MAKKAH, Saudi Arabia, Aug 18, (Agencies): Hisham Mostafa briefly forgot the war in Syria and his financial worries as he looked upon Islam’s holiest sites for the first time, standing among hundreds of thousands of white-clad Muslims gathered in Makkah ahead of the Hajj pilgrimage.

“This is the first time I see the Grand Mosque and the Ka’aba. It is the best feeling of my life to be able to perform the Hajj,” said Mostafa, 50, as he looked at the cube-shaped structure towards which Muslims turn in prayer five times a day.

The accountant traveled to Saudi Arabia from Turkey where he has lived for five years since fleeing Aleppo in Syria. “War destroys everything … Life in Turkey is hard and I barely earn enough.” But he was able to join about 2 million Muslims, including 1.68 million from abroad, flooding Makkah’s narrow streets for the annual rite which starts on Sunday. Nayef Ahmed, 37, told Reuters that in order to afford the Hajj he had to sell a plot of land in Yemen, which is embroiled in a three-year proxy war between Saudi Arabia and Iran.

“Because of the war the prices are very high. But being here I feel comfort and peace and I pray to God for the war to end.” Saudi Arabia stakes its reputation on its guardianship of Islam’s holiest sites and organising a peaceful Hajj, which has been marred in the past by deadly stampedes, fires and riots.

The interior ministry has put in place measures to confront any security threat from militant attacks to political protests, but no specific threats have been detected, a spokesman said. “We will prevent any actions that are not part of the HaJj ritual and any act that may impact the safety of pilgrims or their ability to perform the rite,” Interior Ministry spokesman Mansour Turki told Reuters. Every able-bodied Muslim who has the means should perform the Hajj at least once in their lifetime under a quota system. “I came for umrah (minor pilgrimage) in 2007 and today after 10 years of registering and waiting, I am here,” said Najwa, 59, from Tunisia. “I cannot describe the feeling. I cry every day.”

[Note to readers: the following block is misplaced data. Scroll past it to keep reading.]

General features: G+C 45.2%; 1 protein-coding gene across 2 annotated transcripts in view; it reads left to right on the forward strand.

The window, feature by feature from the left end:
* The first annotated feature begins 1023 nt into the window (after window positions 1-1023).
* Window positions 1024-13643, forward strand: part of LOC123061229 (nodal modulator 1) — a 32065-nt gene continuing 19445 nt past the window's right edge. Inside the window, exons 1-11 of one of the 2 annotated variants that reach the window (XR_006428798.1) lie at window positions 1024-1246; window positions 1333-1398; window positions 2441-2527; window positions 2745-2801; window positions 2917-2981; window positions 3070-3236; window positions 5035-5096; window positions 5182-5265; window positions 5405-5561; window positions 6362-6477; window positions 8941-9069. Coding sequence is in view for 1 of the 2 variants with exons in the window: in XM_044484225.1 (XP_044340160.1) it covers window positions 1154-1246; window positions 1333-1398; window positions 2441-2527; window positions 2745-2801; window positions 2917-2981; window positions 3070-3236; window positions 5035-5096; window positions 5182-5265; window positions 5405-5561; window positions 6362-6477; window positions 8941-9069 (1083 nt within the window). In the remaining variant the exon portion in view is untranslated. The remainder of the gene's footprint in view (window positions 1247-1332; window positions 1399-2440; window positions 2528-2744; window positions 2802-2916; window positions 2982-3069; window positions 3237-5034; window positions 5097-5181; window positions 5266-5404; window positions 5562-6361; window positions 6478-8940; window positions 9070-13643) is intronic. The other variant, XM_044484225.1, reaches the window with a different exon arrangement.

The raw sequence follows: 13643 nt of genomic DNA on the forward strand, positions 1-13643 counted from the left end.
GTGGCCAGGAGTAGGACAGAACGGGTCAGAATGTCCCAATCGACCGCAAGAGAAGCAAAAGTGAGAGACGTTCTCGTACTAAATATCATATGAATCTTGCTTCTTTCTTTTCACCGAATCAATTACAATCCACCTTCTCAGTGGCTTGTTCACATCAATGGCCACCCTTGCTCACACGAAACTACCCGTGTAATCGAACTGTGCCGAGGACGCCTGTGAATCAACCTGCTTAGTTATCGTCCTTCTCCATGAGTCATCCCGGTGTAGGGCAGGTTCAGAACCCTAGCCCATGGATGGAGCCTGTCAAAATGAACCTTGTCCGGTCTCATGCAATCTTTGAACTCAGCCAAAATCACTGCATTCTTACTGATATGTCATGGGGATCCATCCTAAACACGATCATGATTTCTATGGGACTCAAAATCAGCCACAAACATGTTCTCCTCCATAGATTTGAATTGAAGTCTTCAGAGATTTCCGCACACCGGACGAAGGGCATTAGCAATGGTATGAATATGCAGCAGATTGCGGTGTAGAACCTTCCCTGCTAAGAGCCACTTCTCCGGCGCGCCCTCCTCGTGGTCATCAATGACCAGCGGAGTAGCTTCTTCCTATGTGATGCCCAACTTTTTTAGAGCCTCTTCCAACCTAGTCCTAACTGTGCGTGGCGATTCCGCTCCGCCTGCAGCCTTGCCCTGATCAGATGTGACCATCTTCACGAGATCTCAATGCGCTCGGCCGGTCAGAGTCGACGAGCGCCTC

The Hajj itinerary retraces the route Prophet Mohammad (PBUH) took 14 centuries ago. Saudi Arabia has made use of technology to manage the flow of millions at the same place at the same time. This includes electronic identification bracelets, connected to GPS, that were introduced after a 2015 crush killed hundreds.

“There is a comprehensive electronic agenda for every pilgrim and we have provided many apps that offer guidance,” Minister of Haj and Umrah Mohammed Bintin told Reuters. “We have a fleet of more than 18,000 buses, all of them linked to a control system that tracks their path.” He said a high speed railway be tween Makkah and Madinah had been completed and was being now being tested.

Pilgrimage is the backbone of a plan to expand tourism under a drive to diversify the kingdom’s economy away from oil. The haj and yearround umrah generate billions of dollars in revenues from worshippers’ lodging, transport, fees and gifts. Officials aim to increase the number of umrah and Hajj pilgrims to 15 million and 5 million respectively by 2020, and hope to double the umrah number again to 30 million by 2030.

The pilgrimage represents one of the five pillars of Islam and is required of all able-bodied Muslims once in their life. In recent weeks, the faithful have arrived in Makkah from across the world, all chanting “Labayk Allahuma Labayk,” or “Here I am, God, answering your call. Here I am.” The Hajj offers pilgrims an opportunity to feel closer to God amid the Muslim world’s many challenges, including the threat of extremists in the Mideast after the Islamic State group was beaten back in Iraq and Syria and the plight of Myanmar’s Muslim Rohingya minority. “My feeling is indescribable to perform the hajj,” said Imad Abdel- Raheem, an Egyptian pilgrim. “I also want to pray for all Muslim countries, for them to live free in all places, in Palestine and in Burma, in all places, in Afghanistan and in India.” Maj Gen Mansour al-Turki, the spokesman of the Saudi Interior Ministry, told journalists Saturday that over 2 million Muslims from abroad and inside the kingdom would be taking part in this year’s Hajj.

Men attending the Hajj dress in only terrycloth, seamless white garments meant to represent unity among Muslims and equality before God. Women wear loose clothing, cover their hair and forgo makeup and nail polish to achieve a state of humility and spiritual purity. Since arriving, many have circled the cube-shaped Ka’aba in Makkah – Islam’s holiest site.

The Kaaba represents the metaphorical house of God and the oneness of God in Islam. Observant Muslims around the world face toward the Kaaba during their five daily prayers. Muslims believe the Hajj retraces the footsteps of the Prophet Muhammad (PBUH), as well as those of the prophets Ibrahim and Ismail – Abraham and Ishmael in the Bible. After prayers in Makkah, pilgrims will head to an area called Mount Arafat on Monday, where the Prophet Muhammad (PBUH) delivered his final sermon.

From there, pilgrims will head to an area called Muzdalifa, picking up pebbles along the way for a symbolic stoning of the devil and a casting away of sins that takes place in the Mina valley for three days.

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